HARARE - Zimbabwe has struck a deal to import crude oil from Equatorial Guinea and is planning to reopen a refinery to process fuel and ease acute shortages, state media reported yesterday.
Crunch shortages of fuel, foreign currency and food are a sign of Zimbabwe's deep economic crisis, blamed on President Robert Mugabe's policies, and also marked by the highest inflation rate in the world at nearly 8000percent.
TheHerald newspaper reported yesterday that Zimbabwe had signed a deal to buy crude oil from Equatorial Guinea, with which it has forged close ties after it helped foil an alleged coup in the oil-rich West African country in 2005.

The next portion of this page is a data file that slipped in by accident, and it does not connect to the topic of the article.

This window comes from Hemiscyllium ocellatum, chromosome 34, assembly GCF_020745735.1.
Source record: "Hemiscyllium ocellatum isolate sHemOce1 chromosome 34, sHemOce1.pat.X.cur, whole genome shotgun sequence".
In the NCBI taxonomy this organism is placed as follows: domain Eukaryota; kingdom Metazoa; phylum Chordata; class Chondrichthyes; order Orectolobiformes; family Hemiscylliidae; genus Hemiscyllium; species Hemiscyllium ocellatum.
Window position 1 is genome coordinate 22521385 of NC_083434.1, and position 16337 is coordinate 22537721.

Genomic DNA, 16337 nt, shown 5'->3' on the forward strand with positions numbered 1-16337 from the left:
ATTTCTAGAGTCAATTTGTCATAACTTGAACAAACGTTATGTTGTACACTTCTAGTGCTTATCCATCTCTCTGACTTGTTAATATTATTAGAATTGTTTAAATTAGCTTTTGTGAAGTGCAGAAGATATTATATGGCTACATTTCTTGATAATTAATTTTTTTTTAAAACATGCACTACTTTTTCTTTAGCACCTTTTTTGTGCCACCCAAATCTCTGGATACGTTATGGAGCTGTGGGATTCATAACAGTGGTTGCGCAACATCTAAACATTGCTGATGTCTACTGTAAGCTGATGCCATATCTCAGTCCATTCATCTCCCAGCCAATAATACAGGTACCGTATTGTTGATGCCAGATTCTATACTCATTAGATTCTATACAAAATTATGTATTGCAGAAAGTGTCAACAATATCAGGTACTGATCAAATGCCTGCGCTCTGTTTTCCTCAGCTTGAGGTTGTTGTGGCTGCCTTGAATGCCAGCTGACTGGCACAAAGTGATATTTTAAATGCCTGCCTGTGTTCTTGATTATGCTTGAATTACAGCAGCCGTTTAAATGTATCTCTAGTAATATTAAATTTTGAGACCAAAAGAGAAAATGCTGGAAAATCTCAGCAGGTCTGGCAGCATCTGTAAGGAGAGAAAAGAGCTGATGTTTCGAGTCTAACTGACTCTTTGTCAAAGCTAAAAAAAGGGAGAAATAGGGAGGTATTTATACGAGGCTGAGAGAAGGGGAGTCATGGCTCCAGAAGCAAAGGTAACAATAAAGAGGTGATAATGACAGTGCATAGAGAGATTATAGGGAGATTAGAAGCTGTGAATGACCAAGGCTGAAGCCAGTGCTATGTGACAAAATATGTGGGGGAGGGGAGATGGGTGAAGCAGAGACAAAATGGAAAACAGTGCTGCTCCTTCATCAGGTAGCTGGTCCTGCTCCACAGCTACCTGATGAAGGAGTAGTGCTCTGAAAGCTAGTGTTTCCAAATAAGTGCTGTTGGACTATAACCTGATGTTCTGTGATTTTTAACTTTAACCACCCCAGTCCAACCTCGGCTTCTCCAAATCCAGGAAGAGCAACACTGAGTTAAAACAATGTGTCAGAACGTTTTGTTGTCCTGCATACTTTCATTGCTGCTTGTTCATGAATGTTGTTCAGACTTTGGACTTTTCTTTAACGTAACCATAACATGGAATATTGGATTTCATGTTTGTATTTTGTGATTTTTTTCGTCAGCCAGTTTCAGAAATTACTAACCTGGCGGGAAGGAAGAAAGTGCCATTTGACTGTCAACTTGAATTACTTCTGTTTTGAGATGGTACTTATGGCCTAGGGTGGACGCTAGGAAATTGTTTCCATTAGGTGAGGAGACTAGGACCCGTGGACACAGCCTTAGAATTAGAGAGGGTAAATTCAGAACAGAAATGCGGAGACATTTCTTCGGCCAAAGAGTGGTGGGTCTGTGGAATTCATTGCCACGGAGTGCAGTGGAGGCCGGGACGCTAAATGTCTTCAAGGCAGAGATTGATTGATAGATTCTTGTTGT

"Following our engagement with Equatorial Guinea... Zimbabwe can now even get crude oil and arrange for its refinement through third parties," TheHerald quoted industry and international trade minister Obert Mpofu saying.
The report did not give further details and Mpofu was not immediately available for comment.
Zimbabwe agreed in 2005 with Iran to revive an oil refinery built using Iranian technology. Work at the refinery has not yet started.
Mpofu said Zimbabwe was also looking at possible crude oil imports from Angola.
Last month, Mugabe officially launched a R41million bio-fuel plant with a capacity to produce 100million litres of diesel a year, saying the country was moving to resolve shortages that continue to grip the economy.
Critics blame Mugabe for ruining one of Africa's brightest economic prospects through policies such as the seizure of farms from whites to resettle landless blacks. - Reuters